Teresa Mercer, LCSW, LCAC – April 23, 2019

Upholding Values in Today’s Society
By Teresa Mercer, Youth First, Inc.

I have worked with people of all ages, and that has given me the unique experience of learning about the different value systems of many people. It has been very interesting to listen to every person’s story and what is important in their life, whether they are 6 or 60 years old.

Values reflect our sense of right and wrong. They help us grow and develop. They help us create the future we want. The decisions we make every day are a reflection of our values.

We learn most of our values from our parents and extended families. Our family values stem from our social and cultural values. Sometimes new life experiences may change values we previously held.

Individual values reflect how we live our life and what we consider important for our own self-interests. Individual values include enthusiasm, creativity, humility and personal fulfillment.

Relationship values reflect how we relate to other people in our life, such as friends, family, teachers, managers, etc. Relationship values include openness, trust, generosity and caring.

Social values reflect how we relate to society. Social values include justice, freedom, respect, community, and responsibility.

In today’s world, it may seem our society doesn’t practice many values. We have a rise in discrimination, abuse of power, greed, etc. What are we leaving behind for our future generations? Maybe it’s time society takes a hard look at its values.

Here are some things I feel our society needs more of:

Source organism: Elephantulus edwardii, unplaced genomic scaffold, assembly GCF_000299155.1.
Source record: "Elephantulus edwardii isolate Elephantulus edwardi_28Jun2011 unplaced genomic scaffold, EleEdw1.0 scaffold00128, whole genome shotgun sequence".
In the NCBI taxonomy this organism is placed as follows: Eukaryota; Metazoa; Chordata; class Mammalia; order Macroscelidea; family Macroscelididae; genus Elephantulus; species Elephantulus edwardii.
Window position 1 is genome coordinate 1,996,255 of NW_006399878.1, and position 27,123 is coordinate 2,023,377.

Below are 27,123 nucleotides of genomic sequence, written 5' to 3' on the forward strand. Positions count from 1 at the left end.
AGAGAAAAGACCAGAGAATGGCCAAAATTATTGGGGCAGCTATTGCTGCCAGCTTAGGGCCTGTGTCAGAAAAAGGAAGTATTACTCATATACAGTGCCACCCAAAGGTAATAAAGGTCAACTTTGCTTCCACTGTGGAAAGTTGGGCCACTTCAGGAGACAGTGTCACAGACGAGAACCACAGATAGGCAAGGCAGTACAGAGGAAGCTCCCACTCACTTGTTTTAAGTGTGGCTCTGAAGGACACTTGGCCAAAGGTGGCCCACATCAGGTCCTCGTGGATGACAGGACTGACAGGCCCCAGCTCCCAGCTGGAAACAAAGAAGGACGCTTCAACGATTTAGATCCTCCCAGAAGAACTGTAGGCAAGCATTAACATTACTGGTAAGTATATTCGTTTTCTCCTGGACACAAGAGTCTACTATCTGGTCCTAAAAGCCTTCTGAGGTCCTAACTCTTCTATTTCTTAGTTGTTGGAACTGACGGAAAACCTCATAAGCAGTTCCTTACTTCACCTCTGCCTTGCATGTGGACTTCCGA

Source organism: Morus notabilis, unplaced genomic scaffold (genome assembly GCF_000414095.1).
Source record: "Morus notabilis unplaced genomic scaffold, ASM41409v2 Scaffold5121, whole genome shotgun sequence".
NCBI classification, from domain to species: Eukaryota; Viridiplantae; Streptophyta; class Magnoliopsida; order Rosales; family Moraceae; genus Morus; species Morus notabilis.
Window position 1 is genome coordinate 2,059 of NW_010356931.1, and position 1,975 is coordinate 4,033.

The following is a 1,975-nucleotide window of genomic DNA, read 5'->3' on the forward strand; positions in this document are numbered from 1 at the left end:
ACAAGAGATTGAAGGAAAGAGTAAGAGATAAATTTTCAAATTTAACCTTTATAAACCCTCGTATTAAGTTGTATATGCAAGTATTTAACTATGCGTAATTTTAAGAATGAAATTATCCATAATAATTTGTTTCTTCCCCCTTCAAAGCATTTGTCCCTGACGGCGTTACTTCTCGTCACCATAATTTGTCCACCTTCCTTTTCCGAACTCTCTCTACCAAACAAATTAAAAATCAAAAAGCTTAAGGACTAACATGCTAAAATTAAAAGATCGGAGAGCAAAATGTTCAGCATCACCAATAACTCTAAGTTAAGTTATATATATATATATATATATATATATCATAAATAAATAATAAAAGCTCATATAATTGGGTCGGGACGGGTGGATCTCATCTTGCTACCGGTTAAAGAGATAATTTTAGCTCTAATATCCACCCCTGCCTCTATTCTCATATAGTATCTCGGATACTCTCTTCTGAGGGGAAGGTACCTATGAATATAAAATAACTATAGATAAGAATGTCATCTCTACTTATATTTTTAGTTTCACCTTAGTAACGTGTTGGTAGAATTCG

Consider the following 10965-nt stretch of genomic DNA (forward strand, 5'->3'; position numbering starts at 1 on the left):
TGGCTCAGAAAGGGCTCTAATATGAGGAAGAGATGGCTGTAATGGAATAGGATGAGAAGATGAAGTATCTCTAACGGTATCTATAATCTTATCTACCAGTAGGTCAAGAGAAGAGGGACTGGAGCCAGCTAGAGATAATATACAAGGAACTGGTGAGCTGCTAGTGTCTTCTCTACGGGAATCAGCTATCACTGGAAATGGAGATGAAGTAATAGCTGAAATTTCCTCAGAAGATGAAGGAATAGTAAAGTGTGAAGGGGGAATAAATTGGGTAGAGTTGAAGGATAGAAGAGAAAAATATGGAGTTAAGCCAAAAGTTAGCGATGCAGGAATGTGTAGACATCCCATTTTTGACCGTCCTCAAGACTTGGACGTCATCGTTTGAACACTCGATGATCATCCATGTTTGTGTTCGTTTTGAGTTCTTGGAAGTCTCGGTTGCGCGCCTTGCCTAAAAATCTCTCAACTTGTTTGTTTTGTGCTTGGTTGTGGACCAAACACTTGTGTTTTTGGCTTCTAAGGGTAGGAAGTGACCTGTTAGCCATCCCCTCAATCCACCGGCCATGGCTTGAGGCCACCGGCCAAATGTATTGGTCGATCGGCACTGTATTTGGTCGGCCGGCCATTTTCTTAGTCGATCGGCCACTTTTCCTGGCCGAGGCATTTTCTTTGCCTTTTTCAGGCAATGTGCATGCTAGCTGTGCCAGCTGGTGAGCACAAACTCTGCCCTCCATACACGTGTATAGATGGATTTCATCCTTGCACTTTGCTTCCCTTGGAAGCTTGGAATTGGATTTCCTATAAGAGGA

• Empathy – Empathy is defined as understanding and sharing the feelings of another. People need to understand who others are and accept who they are.  Focusing on how we can grow together should be our ultimate goal.
  • Respect – Mutual respect is needed for all of us. This is what makes us human. Having respect for everyone, despite the differences between us, is vital in order for a society to function well.
  • Love – Having love in our hearts keeps us from feeling the need to harm others. Love helps us acknowledge the similarities we all share rather than the differences of color, religion or sexual orientation.
  • Loyalty – Loyalty is a value that binds us to a person, thing or sentiment. With loyalty, we do not betray. If we all shared loyalty, it would help us build the strength needed to stand up against something that would harm our society.
  • Honesty – One form of honesty in society is accepting yourself. With honesty, you can admit your flaws and take the necessary steps to improve yourself. When we can admit to our flaws it can help someone else admit theirs. Ultimately, we can all help each other become better people.

Values can be contagious; if you practice them, many others will also, including our children. Hopefully more practice from all of us will leave the world a better place for future generations.

This column is written by Teresa Mercer, LCSW, LCAC, school social worker for Youth First, Inc., a local nonprofit dedicated to strengthening youth and families. Youth First provides 55 Master’s level social workers to 76 schools in 10 Indiana counties. Over 38,000 youth and families per year have access to Youth First’s school social work and afterschool programs that prevent substance abuse, promote healthy behaviors, and maximize student success.